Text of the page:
Heart medicine may have applications in cancer treatment
TAMPA, FLORIDA, UNITED STATES, October 2, 2020 / EINPresswire.com / -- New medical research into Propranolol, a beta-blocker used for decades to treat high blood pressure and tachycardia, or fast heart rate, shows promising anti-cancer potential, according to Dr. Howard McLeod, medical director of Tampa's Geriatric Oncology Consortium and a professor at the University of South Florida Taneja College of Pharmacy .
McLeod and a team of researchers from Xiangya Hospital, Central South University in Changsha, China recently published a paper on the potential anti-cancer properties of Propranolol.
The paper, 'Propranolol Suppresses the Growth of Colorectal Cancer Through Simultaneously Activating Autologous CD8+ T Cells and Inhibiting Tumor AKT/MAPK Pathway,' was published in Clinical Pharmacology & Therapeutics (September 2020).
'The study's aim was to see if Propranolol could suppress tumor progression and enhance the anti-tumor immune response in colon cancer,' said McLeod.
Propranolol was first tested on mice and researchers found that the drug can suppress the growth of established colorectal cancer. The clinical study involved human patients with colorectal cancer taking propranolol each day prior to surgical removal.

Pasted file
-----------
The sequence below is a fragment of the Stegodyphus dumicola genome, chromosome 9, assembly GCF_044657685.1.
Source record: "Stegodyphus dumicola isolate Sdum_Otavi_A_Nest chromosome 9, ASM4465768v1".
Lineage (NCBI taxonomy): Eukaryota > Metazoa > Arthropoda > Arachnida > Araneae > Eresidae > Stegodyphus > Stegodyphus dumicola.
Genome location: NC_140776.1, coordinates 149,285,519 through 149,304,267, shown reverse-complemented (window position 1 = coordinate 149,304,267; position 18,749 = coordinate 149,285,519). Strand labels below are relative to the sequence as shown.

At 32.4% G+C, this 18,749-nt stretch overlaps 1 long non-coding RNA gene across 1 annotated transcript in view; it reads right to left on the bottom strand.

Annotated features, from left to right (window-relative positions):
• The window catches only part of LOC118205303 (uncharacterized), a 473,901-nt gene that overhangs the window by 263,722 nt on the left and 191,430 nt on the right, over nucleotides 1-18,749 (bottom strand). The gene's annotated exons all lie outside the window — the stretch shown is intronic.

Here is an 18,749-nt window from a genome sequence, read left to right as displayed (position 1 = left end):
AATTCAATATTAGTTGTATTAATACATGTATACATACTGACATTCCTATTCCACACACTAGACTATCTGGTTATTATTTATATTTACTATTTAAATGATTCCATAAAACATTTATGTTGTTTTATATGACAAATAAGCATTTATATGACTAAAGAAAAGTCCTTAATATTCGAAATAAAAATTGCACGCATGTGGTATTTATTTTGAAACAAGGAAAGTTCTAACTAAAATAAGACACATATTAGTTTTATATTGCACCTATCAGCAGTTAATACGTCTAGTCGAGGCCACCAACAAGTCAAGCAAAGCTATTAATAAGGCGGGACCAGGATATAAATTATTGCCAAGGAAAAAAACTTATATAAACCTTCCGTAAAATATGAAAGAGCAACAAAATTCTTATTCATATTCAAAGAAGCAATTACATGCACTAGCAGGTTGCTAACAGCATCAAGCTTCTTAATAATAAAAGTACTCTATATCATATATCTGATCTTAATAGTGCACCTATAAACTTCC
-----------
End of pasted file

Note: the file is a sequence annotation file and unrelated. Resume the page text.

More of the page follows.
McLeod said the study revealed several potential effects against colorectal cancer. Propranolol suppressed the cancer by both activating the patient's CD8+ T-cells and by blocking the tumors growth communication pathways.
'Deeper studies with patients demonstrated that Propranolol had two separate anti-cancer actions, decreasing the 'telephone lines' of the tumor cells and increasing the availability of immune cells in the tumors,' he said.
'These findings now form the basis for further clinical trials to see if this medicine can shrink tumors and prolong survival,' added senior author Yijing He, MD, PhD, an associate professor at Xiangya Hospital.
McLeod is a world-class researcher in pharmacogenetics, also referred to as Precision Medicine. Pharmacogenetics is a branch of genetics that addresses how our genetic code influences how we respond to drug therapies.
'This is an example of repurposing an existing drug for a new use, in this case against cancer,' stated McLeod. The repurposing of Propranolol for colorectal cancer treatment is part of a worldwide effort to discover new applications for existing drugs. The estimated cost of bringing a drug to market is now $2.6 billion and it can take 15 years to complete the process.